Beautiful Englishwoman Mary Ann Bevan was forced to work in sideshows and circuses in the early 20th century after being diagnosed with acromegaly.
Often referred to as the “Ugliest Woman in the World,” Mary Ann Bevan frequently worked at carnivals and other similar events in order to support her family and make ends meet.
It wasn’t always thought of Mary Ann Bevan as being “ugly.”
She was treated and appeared like any other young woman when she was born in the late 19th century in a London suburb.
Everything changed when she was diagnosed with an uncommon disfiguring illness after she had reached maturity and had several children.
Bevan’s face, hands, and feet were irreversibly malformed in a few of years, giving her no alternative but to depend on her appearance for financial support.
One of the most tragic characters from the once-thriving sideshow industry, Mary Ann Bevan, relates how she came to be known as the Ugliest Woman in the World.
Mary Ann Bevan’s Formative Years
On December 20, 1874, Mary Ann Webster was born into a large family on the outskirts of London.
She was raised identically to her siblings, completed her nursing education in 1894, and wed Kentish farmer Thomas Bevan in 1903.
The Bevans had two healthy sons and two healthy daughters, which was a great start to their married life.
With just a meagre salary, Mary had to raise their four small children after Thomas passed away suddenly in 1914.
Following her spouse’s passing, she started displaying signs of acromegaly, a disorder where the pituitary gland produces too much growth hormone.
Acromegaly is rare, however it is currently treatable if detected early enough.
Bevan’s appearance started to drastically change, but due to early 20th-century medical limitations, nothing could be done about it.
Mary Ann Bevan Addresses Acemagogia Head-On
Acromegaly can lead to a number of significant concerns, including heart disease, kidney issues, and sleep apnea.
Bevan’s illness caused her nose to dramatically grow, her forehead and lower jaw to protrude, and her typically small hands and feet to balloon out of proportion.
Her looks altered and she struggled to get a job, so she had to take on a range of odd jobs to maintain her family.
Her appearance was permanently changed by the rare condition.
Bevan, a former employee of the fairgrounds, claimed that throughout her years of employment, a farmer told her that “all [she] was fit for [was] the ugly woman competition.”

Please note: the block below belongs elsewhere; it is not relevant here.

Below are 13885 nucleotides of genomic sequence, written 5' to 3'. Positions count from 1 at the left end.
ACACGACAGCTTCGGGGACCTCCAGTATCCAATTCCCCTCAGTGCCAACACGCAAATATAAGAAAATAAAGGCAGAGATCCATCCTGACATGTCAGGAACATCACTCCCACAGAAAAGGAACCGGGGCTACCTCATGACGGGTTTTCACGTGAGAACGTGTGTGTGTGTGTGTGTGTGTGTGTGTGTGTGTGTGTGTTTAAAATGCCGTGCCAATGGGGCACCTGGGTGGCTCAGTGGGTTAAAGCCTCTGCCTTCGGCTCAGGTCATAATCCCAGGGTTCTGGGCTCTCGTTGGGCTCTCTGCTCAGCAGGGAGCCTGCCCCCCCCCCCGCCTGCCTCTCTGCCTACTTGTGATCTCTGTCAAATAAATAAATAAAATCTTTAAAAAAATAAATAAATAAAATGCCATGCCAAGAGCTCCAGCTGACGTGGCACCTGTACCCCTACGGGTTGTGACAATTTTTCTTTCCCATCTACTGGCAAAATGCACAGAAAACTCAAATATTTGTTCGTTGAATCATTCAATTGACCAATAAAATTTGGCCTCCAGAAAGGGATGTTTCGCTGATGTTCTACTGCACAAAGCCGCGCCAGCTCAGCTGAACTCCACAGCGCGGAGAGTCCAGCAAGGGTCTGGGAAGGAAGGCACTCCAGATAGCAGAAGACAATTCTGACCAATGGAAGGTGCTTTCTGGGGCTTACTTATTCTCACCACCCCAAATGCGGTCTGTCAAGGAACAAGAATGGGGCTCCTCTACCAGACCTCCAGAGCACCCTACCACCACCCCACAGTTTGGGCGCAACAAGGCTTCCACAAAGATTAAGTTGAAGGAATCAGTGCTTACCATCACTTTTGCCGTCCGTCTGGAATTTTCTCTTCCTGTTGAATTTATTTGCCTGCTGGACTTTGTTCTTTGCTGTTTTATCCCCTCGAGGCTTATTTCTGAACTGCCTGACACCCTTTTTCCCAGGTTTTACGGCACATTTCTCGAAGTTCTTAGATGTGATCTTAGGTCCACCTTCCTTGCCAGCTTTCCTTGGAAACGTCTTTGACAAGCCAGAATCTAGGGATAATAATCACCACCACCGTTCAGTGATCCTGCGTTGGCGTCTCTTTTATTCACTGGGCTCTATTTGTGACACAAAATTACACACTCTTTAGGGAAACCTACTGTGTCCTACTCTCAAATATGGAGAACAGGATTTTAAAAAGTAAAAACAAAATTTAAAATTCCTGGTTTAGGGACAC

Bevan followed the farmer’s advise and soon after entered and triumphed over 250 other competitors in the “Homeliest Woman” competition.
Her achievement caught the attention of sideshow owners, and she made the decision to take advantage of the situation for her children’s benefit, as her doctor had warned her that things would only get worse.
She soon secured a reliable job as a performer at fairs all across the British Isles.
Bevan responded to an ad for the “ugliest woman” in a London newspaper in 1920. Nothing hideous, mutilated, or deformed. Long-term commitment and good compensation are assured for the chosen candidate. Send a current photo.
A British representative for Barnum and Bailey’s circus had placed the advertisement after observing that she possessed “what may sound like a paradox, the face of an ugly woman that was not unpleasant.”
The Success of Mary Ann Bevan’s Sideshow
Bevan made roughly $12 per postcard selling these kinds of cards at fairs.
After emailing the agency a picture he had taken especially for the occasion, Bevan received an invitation to join the sideshow at Coney Island’s Dreamland amusement park, which at the time was one of the most popular venues for sideshow artists.
Senator William H. Reynolds and sideshow operator Samuel W. Gumpertz, who later worked with Harry Houdini, came up with the concept for the performance.
She was a main attraction in numerous sideshows and carnivals, with characters like Jean Carroll the Tattooed Lady, Zip the “Pinhead,” and Lionel the Lion-Faced Man.
She was a free target for admiration at Dreamland, with her 154-pound frame, 5-foot-7 height, size 11 feet, and size 25 hands.
Bevan accepted the cruel punishment with grace.”Mechanically grinning, she put up picture postcards of herself for sale,” making enough money to support her and her kids.
As time went on, Mary Ann Bevan’s appeal only increased, and by the 1930s, she was a prominent act in the renowned Ringling Bros. and Barnum & Bailey circus.
She earned £20,000 in just two years of performing in New York, or almost $1.6 million in 2022. She was able to fulfill her goal of supporting her kids as a result.
Mary Ann Bevan’s Last Hours
Bevan was a mainstay at the Dreamland sideshow at Coney Island until her death in 1933.
Bevan found time for love and established friends both inside and outside of the sideshow industry. She was performing at Madison Square Garden in 1929 when she fell in love with Andrew, the giraffe keeper.
She even consented to get pampered, getting her face painted, her hair straightened, and a manicure and massage at a salon in New York City.
“The rouge and powder and the rest were as out of place on Mary Ann’s countenance as lace curtains on the portholes of a dreadnought,” some people maliciously insisted.But when Mary Ann saw her mirror, she just responded, “I guess I’ll be getting back to work.”
Bevan worked on Coney Island for the remainder of her life until her passing on December 26, 1933.
Her age was 59 years. She was buried in the southeast of the city’s Brockley and Ladywell Cemetery after having her body flown back to England for the funeral.
The public mostly ignored Mary Ann Bevan until the early 2000s, when her image was used in jest on a Hallmark card.
The card was withdrawn after complaints were made that it would further humiliate her.
Please TELL your family and friends about this courageous woman!